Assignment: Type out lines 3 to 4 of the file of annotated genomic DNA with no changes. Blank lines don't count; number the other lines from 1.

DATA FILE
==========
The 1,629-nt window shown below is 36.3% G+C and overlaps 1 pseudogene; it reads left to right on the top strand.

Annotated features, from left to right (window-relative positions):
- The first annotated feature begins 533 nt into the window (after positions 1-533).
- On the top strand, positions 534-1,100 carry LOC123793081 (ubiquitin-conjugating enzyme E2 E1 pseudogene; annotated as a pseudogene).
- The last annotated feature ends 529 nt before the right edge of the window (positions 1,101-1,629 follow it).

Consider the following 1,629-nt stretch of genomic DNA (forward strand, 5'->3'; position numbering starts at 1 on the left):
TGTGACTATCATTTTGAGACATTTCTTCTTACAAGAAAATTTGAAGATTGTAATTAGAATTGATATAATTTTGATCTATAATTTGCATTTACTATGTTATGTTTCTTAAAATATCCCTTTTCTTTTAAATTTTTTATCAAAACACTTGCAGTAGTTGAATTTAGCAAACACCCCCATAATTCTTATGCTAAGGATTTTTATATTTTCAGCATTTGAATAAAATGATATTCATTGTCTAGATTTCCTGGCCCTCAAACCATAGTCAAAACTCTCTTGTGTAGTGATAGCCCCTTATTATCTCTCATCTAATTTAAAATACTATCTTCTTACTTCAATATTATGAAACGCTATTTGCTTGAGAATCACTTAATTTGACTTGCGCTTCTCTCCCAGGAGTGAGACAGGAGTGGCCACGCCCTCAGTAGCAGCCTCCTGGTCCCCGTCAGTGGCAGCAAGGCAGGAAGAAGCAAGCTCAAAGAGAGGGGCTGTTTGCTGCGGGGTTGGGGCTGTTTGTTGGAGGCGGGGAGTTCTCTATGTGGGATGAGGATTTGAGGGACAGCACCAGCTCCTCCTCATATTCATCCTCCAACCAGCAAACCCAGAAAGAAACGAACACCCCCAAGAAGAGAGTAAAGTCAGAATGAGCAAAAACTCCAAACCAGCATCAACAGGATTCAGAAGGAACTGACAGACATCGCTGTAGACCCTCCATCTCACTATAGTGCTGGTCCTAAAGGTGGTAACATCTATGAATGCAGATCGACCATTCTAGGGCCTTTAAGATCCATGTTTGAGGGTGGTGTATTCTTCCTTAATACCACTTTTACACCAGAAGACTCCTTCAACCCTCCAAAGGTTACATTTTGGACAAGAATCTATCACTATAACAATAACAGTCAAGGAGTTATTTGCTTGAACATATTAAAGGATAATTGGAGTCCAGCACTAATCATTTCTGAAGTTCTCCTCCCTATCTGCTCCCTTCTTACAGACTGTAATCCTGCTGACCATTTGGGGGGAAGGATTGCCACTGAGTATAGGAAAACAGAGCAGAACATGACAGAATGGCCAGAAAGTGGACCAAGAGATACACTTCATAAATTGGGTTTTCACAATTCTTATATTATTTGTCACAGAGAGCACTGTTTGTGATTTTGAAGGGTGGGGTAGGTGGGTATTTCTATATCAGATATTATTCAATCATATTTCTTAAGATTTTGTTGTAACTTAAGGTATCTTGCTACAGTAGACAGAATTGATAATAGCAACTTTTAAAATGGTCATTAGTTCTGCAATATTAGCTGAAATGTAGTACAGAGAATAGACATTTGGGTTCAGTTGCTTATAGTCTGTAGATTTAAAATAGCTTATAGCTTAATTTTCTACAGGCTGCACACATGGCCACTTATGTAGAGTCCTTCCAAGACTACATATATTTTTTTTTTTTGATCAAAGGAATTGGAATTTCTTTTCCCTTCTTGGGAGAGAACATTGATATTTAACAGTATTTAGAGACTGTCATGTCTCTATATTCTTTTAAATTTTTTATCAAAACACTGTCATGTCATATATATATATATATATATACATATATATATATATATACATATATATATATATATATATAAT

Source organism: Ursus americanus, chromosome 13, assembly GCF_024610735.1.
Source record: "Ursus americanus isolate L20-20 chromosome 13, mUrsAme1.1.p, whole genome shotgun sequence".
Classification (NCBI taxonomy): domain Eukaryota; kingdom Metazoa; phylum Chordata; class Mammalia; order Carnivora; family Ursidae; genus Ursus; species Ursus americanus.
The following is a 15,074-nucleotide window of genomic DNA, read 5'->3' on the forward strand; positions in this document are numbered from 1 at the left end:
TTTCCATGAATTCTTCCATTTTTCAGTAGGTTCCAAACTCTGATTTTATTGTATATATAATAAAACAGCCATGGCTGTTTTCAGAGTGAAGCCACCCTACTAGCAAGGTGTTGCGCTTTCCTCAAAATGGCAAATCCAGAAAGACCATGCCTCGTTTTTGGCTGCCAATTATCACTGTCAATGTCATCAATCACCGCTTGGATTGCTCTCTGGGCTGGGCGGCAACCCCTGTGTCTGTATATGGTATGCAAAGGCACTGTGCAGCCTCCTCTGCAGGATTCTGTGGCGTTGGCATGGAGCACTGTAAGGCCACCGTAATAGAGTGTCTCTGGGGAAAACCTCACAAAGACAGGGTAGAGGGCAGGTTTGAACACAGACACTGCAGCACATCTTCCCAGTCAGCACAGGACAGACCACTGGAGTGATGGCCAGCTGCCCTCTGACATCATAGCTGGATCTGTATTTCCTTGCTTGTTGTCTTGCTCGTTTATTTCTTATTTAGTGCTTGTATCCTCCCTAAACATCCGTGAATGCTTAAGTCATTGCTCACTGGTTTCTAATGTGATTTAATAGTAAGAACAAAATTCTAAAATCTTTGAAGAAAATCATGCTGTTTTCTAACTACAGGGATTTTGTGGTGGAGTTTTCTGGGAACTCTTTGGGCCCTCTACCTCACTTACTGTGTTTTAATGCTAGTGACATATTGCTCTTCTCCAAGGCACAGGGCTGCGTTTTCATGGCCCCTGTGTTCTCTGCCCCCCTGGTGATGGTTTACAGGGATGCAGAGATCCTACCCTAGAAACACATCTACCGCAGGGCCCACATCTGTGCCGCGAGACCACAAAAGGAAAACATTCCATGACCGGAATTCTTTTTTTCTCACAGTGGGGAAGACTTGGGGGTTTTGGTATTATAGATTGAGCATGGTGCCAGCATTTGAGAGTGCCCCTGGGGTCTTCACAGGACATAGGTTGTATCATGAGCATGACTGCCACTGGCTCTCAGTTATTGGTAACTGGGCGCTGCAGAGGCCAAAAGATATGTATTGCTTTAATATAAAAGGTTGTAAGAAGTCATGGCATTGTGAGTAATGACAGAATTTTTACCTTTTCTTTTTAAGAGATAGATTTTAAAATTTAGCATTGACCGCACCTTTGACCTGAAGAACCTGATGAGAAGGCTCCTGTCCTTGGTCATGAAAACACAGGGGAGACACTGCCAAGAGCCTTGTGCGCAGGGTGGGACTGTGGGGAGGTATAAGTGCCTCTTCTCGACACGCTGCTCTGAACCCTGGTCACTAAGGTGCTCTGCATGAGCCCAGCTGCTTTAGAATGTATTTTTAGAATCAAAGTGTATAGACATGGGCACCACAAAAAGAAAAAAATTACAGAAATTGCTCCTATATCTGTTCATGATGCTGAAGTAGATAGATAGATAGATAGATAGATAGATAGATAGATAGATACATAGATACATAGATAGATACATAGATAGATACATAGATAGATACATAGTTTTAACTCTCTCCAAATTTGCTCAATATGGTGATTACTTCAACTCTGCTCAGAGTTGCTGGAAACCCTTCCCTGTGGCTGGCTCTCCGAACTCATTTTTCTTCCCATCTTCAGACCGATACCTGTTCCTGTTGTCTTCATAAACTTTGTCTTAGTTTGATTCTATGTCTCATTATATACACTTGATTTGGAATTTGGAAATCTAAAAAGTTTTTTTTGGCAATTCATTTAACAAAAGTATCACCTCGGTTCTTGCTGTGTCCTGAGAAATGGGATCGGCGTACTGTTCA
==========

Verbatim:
- The first annotated feature begins 533 nt into the window (after positions 1-533).
- On the top strand, positions 534-1,100 carry LOC123793081 (ubiquitin-conjugating enzyme E2 E1 pseudogene; annotated as a pseudogene).